A trip to the Pumpkin Patch…

Money troubles ‘R’ us lately, so we’ve been looking for things to do with the children that are low-cost, or even better, free.  Today Michelle got an email for a local pumpkin farm having hayrides and pony rides for kids with disabilities, visible or not, wheelchairs to asthma.  Sponsored by a local autism support group and sounded like fun and we grabbed our autistic child and off we went.

The hayride took us through a forested area, decorated at stations along the trail; in short: they do a haunted hayride each Friday and Saturday night.  In the daylight of course, it mostly looked cheesy and stupid, but I’ve got an imagination and I can imagine what it would look like late at night…on a tractor…in the dark.

Scary, in other words.

At the conclusion of the ride, I got to chatting with the two dudes running the show.  They were brothers, and greatly contrasted.  Brother #1 had a dark complexion, and firm handshake, and was affable, if busy.  Brother #2 had a medium complexion, a handshake that tried to hurt, and was an asshole.  (No one can accuse me of equivocating in my blog.)

The ride in the dark is $14.  Given that the professional attractions run about $20 a ticket, that seems about right to me.  I asked what a guy had to do to get involved, and was told.  I got a bit more than that though.

I learned three things in short order.

1. They’re advertising in the Kansas City Star (and on e other newspaper).
2.  The don’t have a website; they have a MySpace page.
3.  They’re losing $1000 a night to maintenance and operational expenses.

Now, I’m no Warren Buffett, but naturally I thought to myself, I could do this better.

Not the pumpkin farm, not the attraction.  The business part of it.  Making the assumption that the attraction doesn’t suck ass and therefore isn’t getting bad word-of-mouth advertising, then something else is going on.

Let’s start with this: they don’t have a website.  Before you start jumping up and down and waving your arms about shouting, “Hey!  He’s got a MySpace page!”, let me just stop you before you make a fool of yourself.  MySpace is perceived as a place where anorexic high-school age girls can complain about being overweight, misunderstood junior high boys can whine about all the girls they don’t get to kiss, and teens of both genders can post pictures of themselves and each other half-dressed and either drunk or in the process of becoming drunk.

Which, in point of fact, is precisely what MySpace is.

To sum up: it’s not a place for business.  If you want to be taken seriously as a business, you suck it up and buy your own domain and pay someone to write you a website.  You put a spot where people can buy tickets in advance, maybe even give them a discount for doing so.   You take credit cards and PayPal.  In other words, you make it as easy as possible for your customer to part with his money.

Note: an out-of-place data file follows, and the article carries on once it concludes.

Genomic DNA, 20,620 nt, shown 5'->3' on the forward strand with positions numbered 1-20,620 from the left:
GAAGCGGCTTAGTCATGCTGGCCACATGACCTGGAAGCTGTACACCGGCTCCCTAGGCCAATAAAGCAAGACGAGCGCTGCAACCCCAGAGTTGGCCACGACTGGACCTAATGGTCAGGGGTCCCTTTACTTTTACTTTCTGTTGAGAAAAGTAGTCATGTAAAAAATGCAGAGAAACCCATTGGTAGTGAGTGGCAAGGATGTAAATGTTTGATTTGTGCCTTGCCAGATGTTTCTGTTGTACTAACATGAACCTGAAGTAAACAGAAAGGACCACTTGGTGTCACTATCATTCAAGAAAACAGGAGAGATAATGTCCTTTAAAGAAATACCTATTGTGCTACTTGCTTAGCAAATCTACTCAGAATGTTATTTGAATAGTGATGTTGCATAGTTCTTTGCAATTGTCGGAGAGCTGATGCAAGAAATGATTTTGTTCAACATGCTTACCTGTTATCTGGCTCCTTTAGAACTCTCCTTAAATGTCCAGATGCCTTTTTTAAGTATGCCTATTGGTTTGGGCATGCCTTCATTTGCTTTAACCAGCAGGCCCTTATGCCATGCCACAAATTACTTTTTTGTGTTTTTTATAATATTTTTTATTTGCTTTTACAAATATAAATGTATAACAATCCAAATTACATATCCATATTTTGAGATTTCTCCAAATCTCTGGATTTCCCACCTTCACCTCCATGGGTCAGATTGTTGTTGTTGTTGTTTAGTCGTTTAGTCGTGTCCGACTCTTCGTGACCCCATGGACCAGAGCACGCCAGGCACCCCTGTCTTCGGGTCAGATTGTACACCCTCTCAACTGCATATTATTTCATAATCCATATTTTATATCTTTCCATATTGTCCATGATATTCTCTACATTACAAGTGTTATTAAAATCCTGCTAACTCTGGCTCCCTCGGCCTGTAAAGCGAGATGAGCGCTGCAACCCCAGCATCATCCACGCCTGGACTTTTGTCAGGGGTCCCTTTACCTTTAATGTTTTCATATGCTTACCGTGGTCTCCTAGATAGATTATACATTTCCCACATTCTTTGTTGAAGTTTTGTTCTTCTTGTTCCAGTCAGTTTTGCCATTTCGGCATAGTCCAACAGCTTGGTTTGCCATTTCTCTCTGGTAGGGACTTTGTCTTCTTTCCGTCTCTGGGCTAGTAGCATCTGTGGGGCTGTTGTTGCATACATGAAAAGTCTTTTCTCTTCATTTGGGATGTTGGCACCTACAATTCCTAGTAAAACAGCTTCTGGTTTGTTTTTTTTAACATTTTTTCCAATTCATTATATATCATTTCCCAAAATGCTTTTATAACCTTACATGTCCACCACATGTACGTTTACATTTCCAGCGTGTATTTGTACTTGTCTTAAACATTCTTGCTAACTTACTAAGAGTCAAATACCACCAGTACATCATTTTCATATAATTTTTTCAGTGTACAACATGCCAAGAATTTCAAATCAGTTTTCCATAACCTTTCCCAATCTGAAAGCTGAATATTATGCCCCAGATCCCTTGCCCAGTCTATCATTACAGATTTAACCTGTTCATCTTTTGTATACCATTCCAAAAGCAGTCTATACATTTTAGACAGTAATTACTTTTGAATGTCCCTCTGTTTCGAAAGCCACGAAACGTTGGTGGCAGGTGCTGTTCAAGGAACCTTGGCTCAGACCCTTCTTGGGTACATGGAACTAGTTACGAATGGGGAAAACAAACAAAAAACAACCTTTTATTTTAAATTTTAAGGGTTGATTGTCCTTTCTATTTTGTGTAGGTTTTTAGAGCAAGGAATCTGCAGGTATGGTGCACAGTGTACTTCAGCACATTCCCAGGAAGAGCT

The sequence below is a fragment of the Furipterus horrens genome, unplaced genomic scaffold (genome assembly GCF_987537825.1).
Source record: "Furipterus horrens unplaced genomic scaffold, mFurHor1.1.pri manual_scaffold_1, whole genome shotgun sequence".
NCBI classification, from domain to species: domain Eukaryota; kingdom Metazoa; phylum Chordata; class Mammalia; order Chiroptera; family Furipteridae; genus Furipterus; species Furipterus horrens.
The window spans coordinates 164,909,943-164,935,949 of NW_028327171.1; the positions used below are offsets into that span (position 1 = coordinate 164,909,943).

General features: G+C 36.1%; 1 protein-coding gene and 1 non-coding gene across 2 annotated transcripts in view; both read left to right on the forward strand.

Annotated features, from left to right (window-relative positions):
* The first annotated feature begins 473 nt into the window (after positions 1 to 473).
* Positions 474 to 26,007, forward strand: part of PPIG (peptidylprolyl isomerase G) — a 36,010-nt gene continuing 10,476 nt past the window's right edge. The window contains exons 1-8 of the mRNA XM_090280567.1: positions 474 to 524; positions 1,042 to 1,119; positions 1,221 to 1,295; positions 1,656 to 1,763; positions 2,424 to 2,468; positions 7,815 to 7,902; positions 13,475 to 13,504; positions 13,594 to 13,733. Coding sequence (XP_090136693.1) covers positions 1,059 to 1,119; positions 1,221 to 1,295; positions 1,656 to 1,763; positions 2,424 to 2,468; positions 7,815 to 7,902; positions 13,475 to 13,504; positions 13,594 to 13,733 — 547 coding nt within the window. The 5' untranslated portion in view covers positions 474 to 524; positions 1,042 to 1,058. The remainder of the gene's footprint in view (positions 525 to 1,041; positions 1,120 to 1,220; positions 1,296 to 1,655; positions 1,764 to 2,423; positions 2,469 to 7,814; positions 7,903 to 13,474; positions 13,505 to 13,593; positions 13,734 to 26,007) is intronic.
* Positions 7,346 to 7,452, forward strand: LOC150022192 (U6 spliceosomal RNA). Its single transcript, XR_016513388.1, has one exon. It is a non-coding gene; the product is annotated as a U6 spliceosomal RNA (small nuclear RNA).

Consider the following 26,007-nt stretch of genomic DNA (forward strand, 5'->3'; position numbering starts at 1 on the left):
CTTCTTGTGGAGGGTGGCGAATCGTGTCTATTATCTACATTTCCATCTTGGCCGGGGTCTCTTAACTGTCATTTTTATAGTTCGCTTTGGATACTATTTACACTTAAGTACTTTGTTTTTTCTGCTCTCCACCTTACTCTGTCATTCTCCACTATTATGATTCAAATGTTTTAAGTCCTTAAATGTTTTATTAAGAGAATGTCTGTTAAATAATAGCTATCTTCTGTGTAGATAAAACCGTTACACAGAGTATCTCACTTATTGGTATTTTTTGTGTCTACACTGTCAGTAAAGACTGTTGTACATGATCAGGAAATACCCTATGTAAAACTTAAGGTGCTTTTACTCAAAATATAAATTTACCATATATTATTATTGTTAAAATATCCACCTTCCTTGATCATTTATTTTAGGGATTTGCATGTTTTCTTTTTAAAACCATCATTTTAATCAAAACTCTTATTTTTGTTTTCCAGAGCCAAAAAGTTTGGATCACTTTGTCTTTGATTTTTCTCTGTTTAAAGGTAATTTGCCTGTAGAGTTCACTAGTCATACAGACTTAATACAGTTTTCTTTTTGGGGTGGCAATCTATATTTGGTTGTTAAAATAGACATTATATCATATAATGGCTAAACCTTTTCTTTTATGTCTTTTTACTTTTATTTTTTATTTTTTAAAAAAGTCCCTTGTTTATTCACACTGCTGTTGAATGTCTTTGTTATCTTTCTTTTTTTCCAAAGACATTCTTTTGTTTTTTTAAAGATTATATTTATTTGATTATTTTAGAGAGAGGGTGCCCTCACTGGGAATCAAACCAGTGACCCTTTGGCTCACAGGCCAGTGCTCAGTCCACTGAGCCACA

On your website, put lots of photos.  Put video. Damn.  Revolutionary thought, there.

Advertising: Print is dead.  The Kansas City Star is nothing more than tonights kindling and/or tomorrow’s birdcage liner.  Mr. Smart (actually, that’s really the guy’s name) told me that advertising there costs him “a fortune.” [his words]  Okay, you’re losing money and The Star is screwing you for advertising.  Hmmmmm.

How about this: within five miles of your location, there are at least five coffeeshops, a couple of them I know for a fact are independently owned.  Go in with fliers: offer a discount if the customer presents a receipt from that business.  Sounds like a win-win for everyone.

Now, we come to the hard part.  Staffing changes.

As we were getting ready for the hayride, loading people on, Mr. Smart (I swear to God, that’s the guy’s name) announces to an already full wagon, “This ride is free if you have a child with disabilities.  Otherwise you need to buy a ticket.”  He then proceeds to quiz each family, and kicks one off to go inside to buy tickets.

WHAT?!?!?  Dude, all your goodwill just vanished.  Sure, it’s Autism Day at the farm, and there is going to be the odd family or two who’s there just for the day, but do you have any idea how insensitive that was?  From the impromptu quiz to the ticketless eviction, you are now The Asshole and quite frankly, you’ve earned it.

The older gentleman (read: the old man with the busted hearing aid and short attention span) working the cash register probably wasn’t the best choice for that position, although he did blend in with the rubber corpses strewn about for effect.

Here’s what I’d change, if it was me:

Put the darker brother in public view.  Let the fairer brother do his bit behind the scenes, but keep him out of the public eye.  Put a pretty girl behind the register, one with a big smile and a V-neck t-shirt.

The feminists and Dianics among my readers just gasped in offended horror, but here’s my reasoning: this might be an event for kids, but the kids have no money.  The parents have the money.  Mostly, judging by the families I saw today, the dads.  It’s the dads you want to part from their cash, and you’re not going to do that with Mr. Deaf McGrumpy-pants behind the register.  With all respect to the man’s age and probable rank in the mounted cavalry in World War One, he wasn’t the best ambassador.

In summary, and here’s the lesson The Smarts should take with them from this: my kids had fun (some), but I didn’t.

…and I have the car keys and the money.

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